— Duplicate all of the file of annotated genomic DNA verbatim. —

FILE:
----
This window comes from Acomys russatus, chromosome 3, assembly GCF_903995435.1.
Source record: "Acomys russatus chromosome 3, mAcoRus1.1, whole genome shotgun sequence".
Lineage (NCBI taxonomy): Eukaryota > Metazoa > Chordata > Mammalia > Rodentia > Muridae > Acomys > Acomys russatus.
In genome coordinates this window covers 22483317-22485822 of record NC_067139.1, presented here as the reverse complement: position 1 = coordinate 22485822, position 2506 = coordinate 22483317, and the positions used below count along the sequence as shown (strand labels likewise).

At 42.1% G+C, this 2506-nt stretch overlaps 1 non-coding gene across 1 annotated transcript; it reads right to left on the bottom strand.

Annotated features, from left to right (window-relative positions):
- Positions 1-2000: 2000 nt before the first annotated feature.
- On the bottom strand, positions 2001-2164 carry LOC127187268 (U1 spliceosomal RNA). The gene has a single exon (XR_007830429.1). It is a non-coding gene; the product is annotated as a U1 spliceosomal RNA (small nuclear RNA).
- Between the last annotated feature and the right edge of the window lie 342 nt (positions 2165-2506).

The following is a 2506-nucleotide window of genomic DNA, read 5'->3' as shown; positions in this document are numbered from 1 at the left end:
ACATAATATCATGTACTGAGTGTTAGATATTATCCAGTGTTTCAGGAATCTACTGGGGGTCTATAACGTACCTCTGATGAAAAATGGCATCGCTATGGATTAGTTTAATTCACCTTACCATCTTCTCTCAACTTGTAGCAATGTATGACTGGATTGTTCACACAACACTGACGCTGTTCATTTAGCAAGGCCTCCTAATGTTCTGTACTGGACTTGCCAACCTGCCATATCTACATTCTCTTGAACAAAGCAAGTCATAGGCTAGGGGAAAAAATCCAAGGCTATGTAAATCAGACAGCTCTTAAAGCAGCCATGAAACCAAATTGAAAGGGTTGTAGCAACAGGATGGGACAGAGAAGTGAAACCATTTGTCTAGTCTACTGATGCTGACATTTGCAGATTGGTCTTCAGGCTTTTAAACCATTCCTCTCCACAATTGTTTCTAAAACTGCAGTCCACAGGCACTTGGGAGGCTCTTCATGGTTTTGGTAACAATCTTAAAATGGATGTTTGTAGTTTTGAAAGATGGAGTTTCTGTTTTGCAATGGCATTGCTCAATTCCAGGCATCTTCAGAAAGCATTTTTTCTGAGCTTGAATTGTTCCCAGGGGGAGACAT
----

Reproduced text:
This window comes from Acomys russatus, chromosome 3, assembly GCF_903995435.1.
Source record: "Acomys russatus chromosome 3, mAcoRus1.1, whole genome shotgun sequence".
Lineage (NCBI taxonomy): Eukaryota > Metazoa > Chordata > Mammalia > Rodentia > Muridae > Acomys > Acomys russatus.
In genome coordinates this window covers 22483317-22485822 of record NC_067139.1, presented here as the reverse complement: position 1 = coordinate 22485822, position 2506 = coordinate 22483317, and the positions used below count along the sequence as shown (strand labels likewise).

At 42.1% G+C, this 2506-nt stretch overlaps 1 non-coding gene across 1 annotated transcript; it reads right to left on the bottom strand.

Annotated features, from left to right (window-relative positions):
- Positions 1-2000: 2000 nt before the first annotated feature.
- On the bottom strand, positions 2001-2164 carry LOC127187268 (U1 spliceosomal RNA). The gene has a single exon (XR_007830429.1). It is a non-coding gene; the product is annotated as a U1 spliceosomal RNA (small nuclear RNA).
- Between the last annotated feature and the right edge of the window lie 342 nt (positions 2165-2506).

The following is a 2506-nucleotide window of genomic DNA, read 5'->3' as shown; positions in this document are numbered from 1 at the left end:
ACATAATATCATGTACTGAGTGTTAGATATTATCCAGTGTTTCAGGAATCTACTGGGGGTCTATAACGTACCTCTGATGAAAAATGGCATCGCTATGGATTAGTTTAATTCACCTTACCATCTTCTCTCAACTTGTAGCAATGTATGACTGGATTGTTCACACAACACTGACGCTGTTCATTTAGCAAGGCCTCCTAATGTTCTGTACTGGACTTGCCAACCTGCCATATCTACATTCTCTTGAACAAAGCAAGTCATAGGCTAGGGGAAAAAATCCAAGGCTATGTAAATCAGACAGCTCTTAAAGCAGCCATGAAACCAAATTGAAAGGGTTGTAGCAACAGGATGGGACAGAGAAGTGAAACCATTTGTCTAGTCTACTGATGCTGACATTTGCAGATTGGTCTTCAGGCTTTTAAACCATTCCTCTCCACAATTGTTTCTAAAACTGCAGTCCACAGGCACTTGGGAGGCTCTTCATGGTTTTGGTAACAATCTTAAAATGGATGTTTGTAGTTTTGAAAGATGGAGTTTCTGTTTTGCAATGGCATTGCTCAATTCCAGGCATCTTCAGAAAGCATTTTTTCTGAGCTTGAATTGTTCCCAGGGGGAGACAT